In Depth

The Cybergrinch Who Wants To Steal Christmas

With Black Friday behind us and the holiday shopping season slipping into high gear, it’s more important than ever for retailers to keep an eye on security, both online and in store. We’re making it easy by wrapping up the week’s top retail security stories in our Security Tracker.


“The Most Sophisticated Point-Of-Sale Malware Ever Seen”

Physical retailers had a dose of bad news heading into Black Friday weekend with a new and particularly sophisticated piece of POS malware used to harvest card details from shoppers at the point of sale surfacing just days before the big shopping event.

According to iSight Partners, a threat intelligence company, the new piece of malware is incredibly versatile in how it collects consumer data, making it hard to detect. Maria Noboa, senior technical analyst at iSight Partners, stated ominously that the latest is the “most sophisticated point-of-sale malware ever seen to date.”

The firm spent several weeks leading up to Black Friday (Nov. 27) warning large retailers that the malware was potentially hiding out in their systems. However, iSight noted, even if retailers became aware of the malware, it is extremely challenging to find and fix the problem.

“There is new point-of-sale malware every week, which takes our engineers 20 to 30 minutes to reverse the code,” said Noboa. “With this, it took them about three weeks to determine it was indeed malicious and then several more weeks, two of them working at the same time, to figure out what each module consists of.”

While there have been no reports yet of the malware actually being used this year, the risk is still high, and Noboa and others are warning retailers to remain diligent throughout the holiday season as a breach of this type could put a large dent in their holiday profits and long-term customer loyalty.


VTech Breach: A Shot Across The Bow For A.I. Retailers?

As PYMNTS reported earlier this week, Hong Kong-based VTech, maker of smart toys and games for children, was the victim of a cyberattack. Its online Learning Lodge portal, which is used by consumers to access children’s games, eBooks and other educational content, was compromised in the attack. With “smart” toys making a big push during the holiday season, this may be a warning for how data collected from these toys and games — as well as the information of parents and children who use them — is managed and protected by retailers.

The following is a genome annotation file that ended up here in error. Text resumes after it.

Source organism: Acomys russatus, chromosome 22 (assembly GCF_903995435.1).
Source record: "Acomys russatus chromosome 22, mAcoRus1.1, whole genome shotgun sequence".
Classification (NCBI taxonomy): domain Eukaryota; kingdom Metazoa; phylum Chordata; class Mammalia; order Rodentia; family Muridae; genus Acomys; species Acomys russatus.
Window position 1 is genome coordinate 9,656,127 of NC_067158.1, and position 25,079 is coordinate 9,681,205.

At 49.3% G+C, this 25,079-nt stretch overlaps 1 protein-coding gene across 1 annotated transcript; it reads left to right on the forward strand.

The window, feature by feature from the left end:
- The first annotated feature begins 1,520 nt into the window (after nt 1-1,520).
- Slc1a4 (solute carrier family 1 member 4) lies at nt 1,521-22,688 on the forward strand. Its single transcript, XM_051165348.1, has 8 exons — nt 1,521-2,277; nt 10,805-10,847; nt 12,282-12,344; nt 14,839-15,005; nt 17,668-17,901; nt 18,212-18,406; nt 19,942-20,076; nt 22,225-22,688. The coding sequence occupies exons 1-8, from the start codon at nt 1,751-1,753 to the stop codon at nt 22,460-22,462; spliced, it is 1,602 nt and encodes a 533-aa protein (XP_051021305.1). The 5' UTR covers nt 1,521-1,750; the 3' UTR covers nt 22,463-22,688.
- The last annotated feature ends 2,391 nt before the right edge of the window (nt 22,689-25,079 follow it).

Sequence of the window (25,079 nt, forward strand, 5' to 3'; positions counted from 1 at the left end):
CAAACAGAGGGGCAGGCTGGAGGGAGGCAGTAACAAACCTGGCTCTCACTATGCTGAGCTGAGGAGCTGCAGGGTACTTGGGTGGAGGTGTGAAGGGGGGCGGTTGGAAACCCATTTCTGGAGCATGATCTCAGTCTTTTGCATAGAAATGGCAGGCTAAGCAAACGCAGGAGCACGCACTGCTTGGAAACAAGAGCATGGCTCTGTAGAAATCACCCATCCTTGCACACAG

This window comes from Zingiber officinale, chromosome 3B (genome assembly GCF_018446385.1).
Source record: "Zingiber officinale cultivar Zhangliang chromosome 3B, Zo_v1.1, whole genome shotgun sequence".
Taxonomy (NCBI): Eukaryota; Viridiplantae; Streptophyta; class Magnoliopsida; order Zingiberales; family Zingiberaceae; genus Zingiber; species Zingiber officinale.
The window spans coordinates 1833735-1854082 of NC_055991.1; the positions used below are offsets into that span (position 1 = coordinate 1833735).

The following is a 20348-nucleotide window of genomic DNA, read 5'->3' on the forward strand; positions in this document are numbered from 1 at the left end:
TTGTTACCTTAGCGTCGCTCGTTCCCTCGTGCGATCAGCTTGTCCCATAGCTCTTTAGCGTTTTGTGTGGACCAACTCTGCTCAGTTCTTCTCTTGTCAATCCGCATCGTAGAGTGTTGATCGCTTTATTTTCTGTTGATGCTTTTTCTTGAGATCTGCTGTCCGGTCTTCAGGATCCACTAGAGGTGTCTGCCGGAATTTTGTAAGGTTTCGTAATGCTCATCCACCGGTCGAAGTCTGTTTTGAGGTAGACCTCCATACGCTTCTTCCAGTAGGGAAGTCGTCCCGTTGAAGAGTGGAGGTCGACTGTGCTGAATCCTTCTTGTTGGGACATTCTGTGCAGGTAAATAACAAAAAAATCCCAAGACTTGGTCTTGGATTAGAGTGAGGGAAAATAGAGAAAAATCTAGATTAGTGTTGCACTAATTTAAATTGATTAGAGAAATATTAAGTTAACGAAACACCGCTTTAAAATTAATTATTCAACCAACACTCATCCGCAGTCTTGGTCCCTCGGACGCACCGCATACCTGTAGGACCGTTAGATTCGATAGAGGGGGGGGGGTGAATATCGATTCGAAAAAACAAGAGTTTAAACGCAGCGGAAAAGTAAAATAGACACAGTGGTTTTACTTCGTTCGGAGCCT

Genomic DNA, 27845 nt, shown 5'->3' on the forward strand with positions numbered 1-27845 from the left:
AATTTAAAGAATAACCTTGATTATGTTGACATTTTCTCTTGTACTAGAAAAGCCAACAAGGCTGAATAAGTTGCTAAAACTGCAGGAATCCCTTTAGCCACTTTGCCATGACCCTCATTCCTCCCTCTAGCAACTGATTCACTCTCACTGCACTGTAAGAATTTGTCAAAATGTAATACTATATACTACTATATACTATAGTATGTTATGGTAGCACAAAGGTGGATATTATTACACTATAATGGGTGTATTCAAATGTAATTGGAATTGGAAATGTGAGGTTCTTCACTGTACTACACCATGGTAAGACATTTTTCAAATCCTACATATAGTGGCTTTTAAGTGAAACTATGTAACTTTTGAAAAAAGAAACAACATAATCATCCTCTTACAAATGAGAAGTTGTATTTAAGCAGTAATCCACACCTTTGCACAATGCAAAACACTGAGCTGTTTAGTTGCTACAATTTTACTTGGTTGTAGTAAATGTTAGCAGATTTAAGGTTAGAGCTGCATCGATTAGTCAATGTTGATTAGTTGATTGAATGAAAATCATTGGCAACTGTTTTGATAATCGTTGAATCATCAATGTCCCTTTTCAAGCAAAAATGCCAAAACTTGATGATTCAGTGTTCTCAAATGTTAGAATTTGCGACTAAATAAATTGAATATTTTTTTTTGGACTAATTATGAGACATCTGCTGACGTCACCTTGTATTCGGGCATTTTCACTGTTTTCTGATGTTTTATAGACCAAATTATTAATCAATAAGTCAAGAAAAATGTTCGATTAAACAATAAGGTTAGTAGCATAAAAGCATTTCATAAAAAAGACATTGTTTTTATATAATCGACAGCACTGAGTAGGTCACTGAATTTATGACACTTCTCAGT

The information of as many as 4.8 million parents and more than 200,000 children may have been stolen from the site, although VTech would not confirm those numbers. The company did verify that the data breached included parents’ full names, email addresses, passwords and home addresses; the first names, gender and birthdays of children who have accessed the site were also reportedly taken.

VTech was quick to clarify that its customer database does not contain any credit card data and that any transactions completed in order to access content in the Learning Lodge portal were handled through a secure third-party payment gateway, which was not involved in the attack. It did acknowledge that encrypted passwords, secret questions and password retrieval information, as well as IP addresses and download histories, were housed in the database and potentially compromised during the breach.


Tips For Mitigating Security Risks All Holiday Season Long

U.K.-based SC Magazine came out with a rock-solid list of tips to help retailers mitigate risks heading into Black Friday. But what’s good for retail security on that big day holds true throughout the holiday season — when stores are busy, online transactions are streaming at a steady pace and in-store systems are pushed to operate at maximum capacity.

When asked about keeping POS machines safe, Jules Pagna Disso, Nettitude’s head of research and development, suggests retailers learn from previous industry attacks, many of which were conducted via fake POS terminals with wireless access.

“Only trusted third parties should be instructed to maintain PoS terminals, and it is vital that wireless communications is monitored,” Disso says, “as this is commonly used by criminals to exfiltrate data in attacks on retailers.”

Another topic discussed in the article is production freeze. Trey Ford, global security strategist at Rapid7, describes the potential issue: “[Retailers] halt updates and configuration changes in their payment and order fulfillment systems to limit the risk of interruption and slowdowns to mission critical systems.”

This means there are few updates being made to in-store systems over the next 90 days, leaving retailers vulnerable to attack. Ford suggests retailers stay proactive during the holiday season.

“Think of this in terms of the security lifecycle: Prevent, Detect, Correct,” adds Ford. He recommends retail energy investment being made on those three stages moving forward.

The article also goes on to discuss insufficient transport layer protection, as well as what is (very Britishly) referred to as “Too Bloody Busy Syndrome,” in which retailers get so caught up in the holiday rush they lose sight of the importance of adhering to security protocols. All good advice for retailers looking to avoid breaches between now and Dec. 25.


Exclusive PYMNTS Study: 

The Future Of Unattended Retail Report: Vending As The New Contextual Commerce, a PYMNTS and USA Technologies collaboration, details the findings from a survey of 2,325 U.S. consumers about their experiences with shopping via unattended retail channels and their interest in using them going forward.